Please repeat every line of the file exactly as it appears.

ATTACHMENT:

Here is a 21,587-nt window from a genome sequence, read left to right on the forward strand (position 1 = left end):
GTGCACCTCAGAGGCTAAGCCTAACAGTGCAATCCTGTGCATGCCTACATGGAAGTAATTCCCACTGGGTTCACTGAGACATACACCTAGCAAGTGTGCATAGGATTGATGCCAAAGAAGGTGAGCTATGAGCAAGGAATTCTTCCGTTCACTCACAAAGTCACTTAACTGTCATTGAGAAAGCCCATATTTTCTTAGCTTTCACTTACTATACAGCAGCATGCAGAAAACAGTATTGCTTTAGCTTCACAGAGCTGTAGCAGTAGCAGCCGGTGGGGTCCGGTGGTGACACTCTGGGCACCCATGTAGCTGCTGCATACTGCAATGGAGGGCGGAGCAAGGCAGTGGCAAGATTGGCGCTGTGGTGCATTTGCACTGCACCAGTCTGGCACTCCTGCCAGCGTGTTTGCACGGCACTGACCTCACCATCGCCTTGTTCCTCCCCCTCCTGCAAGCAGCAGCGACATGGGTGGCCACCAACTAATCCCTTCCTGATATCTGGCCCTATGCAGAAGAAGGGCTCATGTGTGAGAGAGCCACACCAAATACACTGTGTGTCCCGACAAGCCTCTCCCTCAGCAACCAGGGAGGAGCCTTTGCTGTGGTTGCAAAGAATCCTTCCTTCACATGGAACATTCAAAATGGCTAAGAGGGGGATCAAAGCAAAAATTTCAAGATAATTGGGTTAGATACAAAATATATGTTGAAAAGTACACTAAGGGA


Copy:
Here is a 21,587-nt window from a genome sequence, read left to right on the forward strand (position 1 = left end):
GTGCACCTCAGAGGCTAAGCCTAACAGTGCAATCCTGTGCATGCCTACATGGAAGTAATTCCCACTGGGTTCACTGAGACATACACCTAGCAAGTGTGCATAGGATTGATGCCAAAGAAGGTGAGCTATGAGCAAGGAATTCTTCCGTTCACTCACAAAGTCACTTAACTGTCATTGAGAAAGCCCATATTTTCTTAGCTTTCACTTACTATACAGCAGCATGCAGAAAACAGTATTGCTTTAGCTTCACAGAGCTGTAGCAGTAGCAGCCGGTGGGGTCCGGTGGTGACACTCTGGGCACCCATGTAGCTGCTGCATACTGCAATGGAGGGCGGAGCAAGGCAGTGGCAAGATTGGCGCTGTGGTGCATTTGCACTGCACCAGTCTGGCACTCCTGCCAGCGTGTTTGCACGGCACTGACCTCACCATCGCCTTGTTCCTCCCCCTCCTGCAAGCAGCAGCGACATGGGTGGCCACCAACTAATCCCTTCCTGATATCTGGCCCTATGCAGAAGAAGGGCTCATGTGTGAGAGAGCCACACCAAATACACTGTGTGTCCCGACAAGCCTCTCCCTCAGCAACCAGGGAGGAGCCTTTGCTGTGGTTGCAAAGAATCCTTCCTTCACATGGAACATTCAAAATGGCTAAGAGGGGGATCAAAGCAAAAATTTCAAGATAATTGGGTTAGATACAAAATATATGTTGAAAAGTACACTAAGGGA